Efficiently managing pharmacy appointments for large numbers of patients on antiretroviral therapy (ART) at public health facilities is challenging without a simple, computerized tool, such as the electronic dispensing tool (EDT).
At public health facilities in Namibia, pharmacy staff and nurses use the EDT to manage the register of patients on ART, track which antiretrovirals (ARVs) are dispensed, and schedule and monitor appointments for each patient to visit the pharmacy and replenish their prescribed medications. The tool has improved the pharmaceutical and clinical management of patients and facilitates the timely generation of district- and national-level ART data for evidence-based decision making.
It is important that pharmacy and nursing staff are trained and receive ongoing technical support to use this tool effectively. Toward this end, the US Agency for International Development-funded Systems for Improved Access to Pharmaceuticals and Services (SIAPS) Project provides EDT training and onsite technical support to all 51 main ART sites in the 14 regions of Namibia.
Mr. Paavo Heita, a pharmacist assistant working at the Outapi District Hospital in the Omusati region, says the Mobile EDT (mEDT) has been useful, particularly during ART outreach visits. Heita’s health team serves between 60 and 100 patients per day on outreach visits that take an average of two minutes per patient when using the mEDT.
If a manual dispensing system were used, it would take staff much longer to serve a patient, resulting in long queues. With long waits, patients become dissatisfied with the services being provided and may not return for medication refills.
Heita graduated from the Ministry of Health and Social Services’ National Health Training Centre and has been using the mEDT since he completed his training in 2013. He finds it to be much faster than the manual process.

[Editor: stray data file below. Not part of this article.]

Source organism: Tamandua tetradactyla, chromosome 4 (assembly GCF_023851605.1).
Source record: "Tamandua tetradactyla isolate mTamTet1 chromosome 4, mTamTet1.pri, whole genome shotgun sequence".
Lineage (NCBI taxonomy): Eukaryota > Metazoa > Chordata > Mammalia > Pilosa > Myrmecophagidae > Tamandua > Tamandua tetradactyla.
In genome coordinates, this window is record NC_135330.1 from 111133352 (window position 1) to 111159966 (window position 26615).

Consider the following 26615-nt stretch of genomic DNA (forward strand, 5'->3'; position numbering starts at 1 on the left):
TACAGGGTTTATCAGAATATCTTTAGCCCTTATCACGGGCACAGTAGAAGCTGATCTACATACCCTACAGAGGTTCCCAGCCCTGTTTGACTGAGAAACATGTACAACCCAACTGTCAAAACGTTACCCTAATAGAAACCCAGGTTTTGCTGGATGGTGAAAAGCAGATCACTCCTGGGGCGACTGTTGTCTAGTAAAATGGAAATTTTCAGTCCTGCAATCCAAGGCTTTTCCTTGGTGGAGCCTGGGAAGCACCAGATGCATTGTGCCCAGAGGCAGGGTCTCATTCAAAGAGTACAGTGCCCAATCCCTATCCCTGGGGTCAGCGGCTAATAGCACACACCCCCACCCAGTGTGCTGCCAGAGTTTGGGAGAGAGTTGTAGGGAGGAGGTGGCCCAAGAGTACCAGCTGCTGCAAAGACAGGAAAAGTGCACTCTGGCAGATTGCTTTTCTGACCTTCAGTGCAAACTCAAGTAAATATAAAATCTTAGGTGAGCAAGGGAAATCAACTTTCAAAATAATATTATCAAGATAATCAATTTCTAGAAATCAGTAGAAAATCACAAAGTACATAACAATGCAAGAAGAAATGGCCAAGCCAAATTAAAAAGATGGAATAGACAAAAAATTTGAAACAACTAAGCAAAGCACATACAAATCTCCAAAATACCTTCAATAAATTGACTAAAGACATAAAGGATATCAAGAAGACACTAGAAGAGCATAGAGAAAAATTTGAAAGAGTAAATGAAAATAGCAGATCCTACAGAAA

‟The mobile EDT helps us a lot when we go to our outreach sites. We can see up to 60 patients on ART per day and we simply upload the data to the main EDT when we return to our station. It also makes it easier for us to manage our appointments with patients and to compile our monthly reports as all the data is available at a click of a button.” — Paavo Heita, Outapi District Hospital
The data in the mEDT are highly secured using passwords and encryption. Upon returning from the field, staff export data into the main EDT at the health center or hospital, a process that takes a few minutes. The shorter dispensing time and availability of patient information enables health workers to provide other clinical services to the patient and improves overall patient management.
The speed and efficiency resulting from the use of the mEDT has benefited ART patients who no longer have to wait for hours to receive their medication. Mr. Vincent Sitali receives his ARV medication from the Bukalo Health Centre in the Zambezi Region and shared his experience with the new system:
“The whole process now takes less than an hour. Now I don’t need to get up very early in the morning to travel from my village which is 40km from here. We are spending a very short time at the clinic.”
According to the 2013 Namibia Demographic Health Survey, the Zambezi and Omusati regions have the highest burden of HIV in the country, with prevalence rates of 23.7% and 17.4 %, respectively. These are higher than the national average of 13.1%.